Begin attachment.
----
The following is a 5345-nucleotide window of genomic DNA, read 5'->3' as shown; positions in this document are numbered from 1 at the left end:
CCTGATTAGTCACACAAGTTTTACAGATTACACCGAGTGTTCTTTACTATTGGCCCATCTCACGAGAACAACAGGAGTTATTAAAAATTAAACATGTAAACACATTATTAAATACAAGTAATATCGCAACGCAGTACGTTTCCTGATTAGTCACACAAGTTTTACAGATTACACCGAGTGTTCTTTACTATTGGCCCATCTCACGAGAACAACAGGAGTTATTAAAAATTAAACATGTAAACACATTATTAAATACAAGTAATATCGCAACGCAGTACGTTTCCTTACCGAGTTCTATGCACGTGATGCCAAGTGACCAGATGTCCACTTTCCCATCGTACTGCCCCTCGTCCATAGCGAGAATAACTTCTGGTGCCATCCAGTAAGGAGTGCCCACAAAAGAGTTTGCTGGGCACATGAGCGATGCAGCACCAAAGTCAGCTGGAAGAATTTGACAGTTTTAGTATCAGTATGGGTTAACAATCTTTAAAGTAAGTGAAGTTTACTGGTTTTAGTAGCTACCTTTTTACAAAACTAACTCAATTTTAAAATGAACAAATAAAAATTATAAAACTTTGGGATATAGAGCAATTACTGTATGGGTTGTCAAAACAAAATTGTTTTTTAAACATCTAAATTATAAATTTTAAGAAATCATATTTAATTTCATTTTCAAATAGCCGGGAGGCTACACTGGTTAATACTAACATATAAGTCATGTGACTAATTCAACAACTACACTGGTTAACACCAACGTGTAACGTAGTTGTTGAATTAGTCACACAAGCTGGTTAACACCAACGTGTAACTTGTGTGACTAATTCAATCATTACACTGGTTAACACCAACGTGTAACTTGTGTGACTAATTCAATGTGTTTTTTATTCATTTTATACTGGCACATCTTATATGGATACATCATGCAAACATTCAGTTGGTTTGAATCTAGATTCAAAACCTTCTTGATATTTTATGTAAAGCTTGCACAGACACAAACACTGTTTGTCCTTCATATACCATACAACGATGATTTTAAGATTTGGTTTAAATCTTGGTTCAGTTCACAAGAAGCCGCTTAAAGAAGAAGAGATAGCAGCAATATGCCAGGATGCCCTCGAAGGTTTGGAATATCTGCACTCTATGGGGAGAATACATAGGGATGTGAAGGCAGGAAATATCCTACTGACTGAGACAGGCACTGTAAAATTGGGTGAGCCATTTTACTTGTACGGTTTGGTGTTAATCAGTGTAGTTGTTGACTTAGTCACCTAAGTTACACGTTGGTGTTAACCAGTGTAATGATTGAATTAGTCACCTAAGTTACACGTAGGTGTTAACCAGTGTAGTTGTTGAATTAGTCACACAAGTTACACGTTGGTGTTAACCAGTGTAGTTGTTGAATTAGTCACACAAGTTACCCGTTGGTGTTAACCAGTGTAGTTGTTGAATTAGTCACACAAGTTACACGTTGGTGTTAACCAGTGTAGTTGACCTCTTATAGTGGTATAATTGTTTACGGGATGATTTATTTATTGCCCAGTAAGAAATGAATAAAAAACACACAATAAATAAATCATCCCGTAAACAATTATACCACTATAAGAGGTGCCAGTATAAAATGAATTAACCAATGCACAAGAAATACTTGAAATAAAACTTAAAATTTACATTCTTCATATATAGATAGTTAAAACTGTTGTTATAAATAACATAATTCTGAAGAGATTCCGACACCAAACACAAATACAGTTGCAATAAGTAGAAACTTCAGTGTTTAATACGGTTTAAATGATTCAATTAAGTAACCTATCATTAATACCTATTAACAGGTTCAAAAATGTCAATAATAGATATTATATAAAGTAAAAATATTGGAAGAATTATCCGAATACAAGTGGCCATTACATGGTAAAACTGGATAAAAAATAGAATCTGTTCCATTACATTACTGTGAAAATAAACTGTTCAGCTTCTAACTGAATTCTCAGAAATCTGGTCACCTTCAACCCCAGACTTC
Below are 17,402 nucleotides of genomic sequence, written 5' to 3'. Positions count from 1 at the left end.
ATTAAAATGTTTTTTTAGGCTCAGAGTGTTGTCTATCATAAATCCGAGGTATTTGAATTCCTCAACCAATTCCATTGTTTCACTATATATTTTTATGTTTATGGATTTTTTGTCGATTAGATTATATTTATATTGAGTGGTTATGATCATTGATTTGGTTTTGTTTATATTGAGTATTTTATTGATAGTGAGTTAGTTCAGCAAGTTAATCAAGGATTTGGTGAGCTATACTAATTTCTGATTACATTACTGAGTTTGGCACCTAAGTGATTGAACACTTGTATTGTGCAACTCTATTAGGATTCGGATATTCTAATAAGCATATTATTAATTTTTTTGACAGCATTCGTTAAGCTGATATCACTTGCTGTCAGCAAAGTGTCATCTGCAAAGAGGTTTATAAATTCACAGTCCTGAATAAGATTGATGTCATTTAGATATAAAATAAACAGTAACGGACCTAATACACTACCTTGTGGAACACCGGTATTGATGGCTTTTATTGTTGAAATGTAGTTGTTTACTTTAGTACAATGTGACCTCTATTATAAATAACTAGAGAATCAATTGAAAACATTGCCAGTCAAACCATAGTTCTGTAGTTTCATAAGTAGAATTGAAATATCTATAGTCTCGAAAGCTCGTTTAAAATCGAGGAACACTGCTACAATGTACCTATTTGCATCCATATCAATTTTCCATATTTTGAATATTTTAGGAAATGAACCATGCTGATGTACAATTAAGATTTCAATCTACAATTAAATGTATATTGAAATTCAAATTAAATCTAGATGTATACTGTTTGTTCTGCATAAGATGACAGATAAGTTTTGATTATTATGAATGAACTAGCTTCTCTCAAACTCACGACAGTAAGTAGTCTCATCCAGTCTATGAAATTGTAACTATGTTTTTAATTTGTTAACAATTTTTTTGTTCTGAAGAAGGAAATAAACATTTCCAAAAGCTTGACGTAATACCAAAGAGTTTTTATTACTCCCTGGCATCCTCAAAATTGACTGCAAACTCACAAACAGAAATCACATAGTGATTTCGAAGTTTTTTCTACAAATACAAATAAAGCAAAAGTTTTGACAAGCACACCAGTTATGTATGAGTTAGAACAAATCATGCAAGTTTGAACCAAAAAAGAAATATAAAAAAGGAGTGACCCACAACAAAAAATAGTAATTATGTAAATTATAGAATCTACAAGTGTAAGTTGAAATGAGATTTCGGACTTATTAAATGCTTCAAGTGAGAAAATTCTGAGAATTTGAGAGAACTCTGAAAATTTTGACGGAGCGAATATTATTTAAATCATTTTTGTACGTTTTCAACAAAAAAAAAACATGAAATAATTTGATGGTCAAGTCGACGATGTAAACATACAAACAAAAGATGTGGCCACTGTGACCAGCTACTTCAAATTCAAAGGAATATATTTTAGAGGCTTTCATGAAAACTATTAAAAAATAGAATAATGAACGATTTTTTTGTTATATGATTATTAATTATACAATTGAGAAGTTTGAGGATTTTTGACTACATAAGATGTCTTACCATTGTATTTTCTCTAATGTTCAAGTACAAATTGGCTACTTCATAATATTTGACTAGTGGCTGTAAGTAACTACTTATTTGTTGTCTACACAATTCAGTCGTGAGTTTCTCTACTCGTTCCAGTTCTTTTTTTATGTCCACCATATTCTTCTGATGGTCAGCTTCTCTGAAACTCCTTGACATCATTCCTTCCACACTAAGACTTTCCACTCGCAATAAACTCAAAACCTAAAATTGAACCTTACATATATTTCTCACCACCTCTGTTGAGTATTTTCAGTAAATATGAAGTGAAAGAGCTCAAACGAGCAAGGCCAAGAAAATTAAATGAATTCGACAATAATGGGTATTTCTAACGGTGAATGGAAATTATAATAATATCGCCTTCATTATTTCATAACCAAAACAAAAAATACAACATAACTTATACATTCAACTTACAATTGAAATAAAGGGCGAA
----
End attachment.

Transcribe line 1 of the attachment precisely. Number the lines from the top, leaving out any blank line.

The following is a 5345-nucleotide window of genomic DNA, read 5'->3' as shown; positions in this document are numbered from 1 at the left end: